On any given play an offensive lineman will block someone he wasn’t supposed to and leave the defensive lineman he was supposed to block to run unblocked at Cutler.
Those things are happening at an alarming rate. They are being done by different people each time. And so an offensive “unit” has had no cohesion.
And it is everybody.
Core players such as Jarvis Landry, Julius Thomas, Laremy Tunsil, Jermon Bushrod, and Ja’Wuan James have blown assignments.
To be clear, none of that speaks to doing anything wrong physically. We’re talking mental mistakes that blow up plays. When one includes physical losses on other plays -- which happen to everyone because the defensive players are also allowed to succeed and often do -- then you have an offense unable to sustain consistency.
So how do you fix all that?
Well, the frustration level had led to the talk of revamping in the offseason.
What is significant about that is that would mean much of what the Dolphins have preached and done and built around would be proven wrong.
If the Dolphins decide in the offense needs to change personnel in the wide receiver room, blow up the tight end room, and make significant changes to the offensive line, that would draw back from the “keep our own” credo of the past offseason.
If the Dolphins suddenly have to spend significant resources in either draft picks or free agency to address the guard position -- which has been a trouble spot for years -- then it would prove last offseason’s thinking that guard could be addressed on the cheap was a mistake.
Gase has discussed how the receivers have been together for years and he likes that. But those receivers have not produced so far this season.
Jarvis Landry, trying to play toward a big contract in the offseason, has one touchdown.
Kenny Stills, rewarded with a big contract last offseason, has one touchdown.
DeVante Parker, supposedly in a breakout year after a great offseason and training camp and, yes, also wanting a big contract in the offseason, has one touchdown.
Reshad Jones has scored as many touchdowns as each of the team’s wide receivers through one-quarter of the season. Reshad Jones plays on defense.
Thomas, who scored 24 touchdowns in two years playing for Gase in Denver, has not developed into a credible scoring threat. He has no touchdowns and is producing more like the player who failed in Jacksonville than the one who succeeded in Denver.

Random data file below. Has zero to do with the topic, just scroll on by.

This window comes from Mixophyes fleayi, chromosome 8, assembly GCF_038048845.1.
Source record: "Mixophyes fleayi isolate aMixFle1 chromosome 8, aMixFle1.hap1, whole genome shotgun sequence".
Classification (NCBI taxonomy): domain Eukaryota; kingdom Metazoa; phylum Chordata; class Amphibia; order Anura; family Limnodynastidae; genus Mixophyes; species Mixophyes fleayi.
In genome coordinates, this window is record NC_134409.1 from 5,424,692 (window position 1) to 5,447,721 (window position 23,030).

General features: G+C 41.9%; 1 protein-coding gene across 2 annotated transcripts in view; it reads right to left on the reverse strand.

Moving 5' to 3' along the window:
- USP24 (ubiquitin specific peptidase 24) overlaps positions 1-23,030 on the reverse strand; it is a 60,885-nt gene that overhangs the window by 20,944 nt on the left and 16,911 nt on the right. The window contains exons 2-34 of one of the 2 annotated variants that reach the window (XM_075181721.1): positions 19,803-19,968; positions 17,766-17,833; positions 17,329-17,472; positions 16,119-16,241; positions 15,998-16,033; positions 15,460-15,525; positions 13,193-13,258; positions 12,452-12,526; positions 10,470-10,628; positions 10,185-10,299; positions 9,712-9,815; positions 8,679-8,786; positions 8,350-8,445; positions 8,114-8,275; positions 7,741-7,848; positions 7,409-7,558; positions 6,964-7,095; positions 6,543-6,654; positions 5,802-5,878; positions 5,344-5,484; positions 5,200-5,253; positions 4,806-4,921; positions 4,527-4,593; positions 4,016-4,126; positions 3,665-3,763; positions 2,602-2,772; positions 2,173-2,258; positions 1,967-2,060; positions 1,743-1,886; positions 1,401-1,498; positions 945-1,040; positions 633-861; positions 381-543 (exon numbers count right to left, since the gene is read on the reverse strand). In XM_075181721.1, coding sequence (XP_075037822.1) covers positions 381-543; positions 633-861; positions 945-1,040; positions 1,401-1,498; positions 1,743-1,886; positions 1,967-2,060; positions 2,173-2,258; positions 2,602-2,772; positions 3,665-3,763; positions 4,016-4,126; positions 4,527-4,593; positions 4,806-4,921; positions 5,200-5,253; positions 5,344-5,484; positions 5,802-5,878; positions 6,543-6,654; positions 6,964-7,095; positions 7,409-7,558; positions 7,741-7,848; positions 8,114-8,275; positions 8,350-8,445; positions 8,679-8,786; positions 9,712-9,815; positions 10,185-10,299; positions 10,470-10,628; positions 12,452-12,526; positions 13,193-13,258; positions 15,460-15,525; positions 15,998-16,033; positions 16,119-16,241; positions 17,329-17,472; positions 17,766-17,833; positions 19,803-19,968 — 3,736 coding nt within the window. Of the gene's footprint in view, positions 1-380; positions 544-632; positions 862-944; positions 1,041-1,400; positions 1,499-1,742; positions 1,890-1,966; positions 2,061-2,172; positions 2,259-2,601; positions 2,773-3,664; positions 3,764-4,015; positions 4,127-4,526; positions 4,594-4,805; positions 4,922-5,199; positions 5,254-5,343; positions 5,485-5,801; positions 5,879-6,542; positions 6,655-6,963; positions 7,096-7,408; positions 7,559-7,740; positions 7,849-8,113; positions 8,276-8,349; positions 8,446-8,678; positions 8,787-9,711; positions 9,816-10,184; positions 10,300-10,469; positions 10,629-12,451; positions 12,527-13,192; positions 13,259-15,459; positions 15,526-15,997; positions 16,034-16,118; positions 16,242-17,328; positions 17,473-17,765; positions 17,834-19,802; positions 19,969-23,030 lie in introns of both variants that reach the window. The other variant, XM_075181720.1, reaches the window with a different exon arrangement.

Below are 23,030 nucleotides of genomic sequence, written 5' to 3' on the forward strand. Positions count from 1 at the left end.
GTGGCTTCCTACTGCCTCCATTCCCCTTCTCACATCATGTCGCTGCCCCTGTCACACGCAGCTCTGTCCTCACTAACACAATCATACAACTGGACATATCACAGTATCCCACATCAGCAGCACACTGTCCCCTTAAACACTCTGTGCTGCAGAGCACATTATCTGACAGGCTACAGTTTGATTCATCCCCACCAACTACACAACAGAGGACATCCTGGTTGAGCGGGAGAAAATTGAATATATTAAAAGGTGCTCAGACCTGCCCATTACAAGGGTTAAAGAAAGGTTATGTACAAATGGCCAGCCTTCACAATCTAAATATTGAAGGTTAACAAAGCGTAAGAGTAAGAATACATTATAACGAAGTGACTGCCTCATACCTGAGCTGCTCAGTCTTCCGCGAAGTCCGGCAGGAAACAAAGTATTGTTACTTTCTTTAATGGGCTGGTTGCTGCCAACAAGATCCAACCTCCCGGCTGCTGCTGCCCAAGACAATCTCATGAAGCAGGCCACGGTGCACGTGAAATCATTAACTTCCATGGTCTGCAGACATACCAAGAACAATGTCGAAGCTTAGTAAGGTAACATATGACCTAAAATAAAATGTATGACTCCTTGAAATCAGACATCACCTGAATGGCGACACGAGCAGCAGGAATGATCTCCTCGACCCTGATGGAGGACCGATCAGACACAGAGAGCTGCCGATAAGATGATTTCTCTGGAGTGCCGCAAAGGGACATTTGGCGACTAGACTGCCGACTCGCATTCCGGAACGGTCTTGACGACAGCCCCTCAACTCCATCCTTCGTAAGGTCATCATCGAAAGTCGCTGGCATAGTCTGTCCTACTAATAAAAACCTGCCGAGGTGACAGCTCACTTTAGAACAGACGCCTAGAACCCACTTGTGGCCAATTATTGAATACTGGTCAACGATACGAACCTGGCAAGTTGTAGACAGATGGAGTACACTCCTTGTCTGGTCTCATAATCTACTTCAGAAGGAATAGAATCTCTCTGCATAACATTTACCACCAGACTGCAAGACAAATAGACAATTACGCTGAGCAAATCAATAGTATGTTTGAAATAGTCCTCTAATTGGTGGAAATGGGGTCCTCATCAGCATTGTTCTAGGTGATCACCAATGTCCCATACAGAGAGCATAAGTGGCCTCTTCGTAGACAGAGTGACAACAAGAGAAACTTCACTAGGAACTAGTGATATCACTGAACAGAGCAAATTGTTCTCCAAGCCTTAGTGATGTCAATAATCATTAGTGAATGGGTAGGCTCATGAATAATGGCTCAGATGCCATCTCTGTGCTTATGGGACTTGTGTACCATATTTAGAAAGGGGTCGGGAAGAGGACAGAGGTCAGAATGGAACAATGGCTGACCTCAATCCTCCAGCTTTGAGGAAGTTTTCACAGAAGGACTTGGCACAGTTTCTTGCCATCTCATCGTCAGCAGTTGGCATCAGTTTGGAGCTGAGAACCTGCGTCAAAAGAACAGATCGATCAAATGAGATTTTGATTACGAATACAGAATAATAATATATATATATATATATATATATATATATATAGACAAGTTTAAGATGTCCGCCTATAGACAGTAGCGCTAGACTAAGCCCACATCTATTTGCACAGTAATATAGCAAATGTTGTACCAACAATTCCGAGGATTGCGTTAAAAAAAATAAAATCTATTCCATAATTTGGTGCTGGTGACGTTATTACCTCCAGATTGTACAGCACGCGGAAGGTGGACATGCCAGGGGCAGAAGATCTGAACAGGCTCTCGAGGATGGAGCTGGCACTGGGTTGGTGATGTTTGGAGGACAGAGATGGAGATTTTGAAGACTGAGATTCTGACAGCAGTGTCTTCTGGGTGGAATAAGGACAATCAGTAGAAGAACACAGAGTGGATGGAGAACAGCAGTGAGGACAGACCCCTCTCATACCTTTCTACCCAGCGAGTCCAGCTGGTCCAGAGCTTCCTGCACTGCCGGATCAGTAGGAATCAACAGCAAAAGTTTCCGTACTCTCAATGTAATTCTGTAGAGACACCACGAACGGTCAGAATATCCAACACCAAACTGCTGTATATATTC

Although there is time for this wreck to change course and the Dolphins are hoping that happens, the proverbial writing is on the wall for these players if it doesn’t.
There’s no way the Dolphins are going to pay $12-$15 million per year to Landry if he’s scoring four touchdowns this season. There’s no way Thomas stays next year if he doesn’t get in the end zone. There’s no way the team will feel good about Stills regressing to mean if his production drops from nine touchdowns in 2016 back to four the year got a $32 million contract.
So what about Cutler?
There’s no way he’s playing in the NFL again, much less returning to the Dolphins, if his production continues its current course. And that takes into account whether the team thinks he’s responsible for the offensive problems or a victim. It won’t matter at that point because Ryan Tannehill will seem like a much better option for 2018.
None of this predicts the Dolphins won’t fix the trouble. None of this says players currently on course for a disappointing season cannot navigate to a better destination. Everything can change if, as the Dolphins will say publicly, hard work and more attention to detail pay off.
But if the issues don’t correct, the Dolphins are already headed for an overhaul of the offense after this season.
Follow Armando Salguero on Twitter: @ArmandoSalguero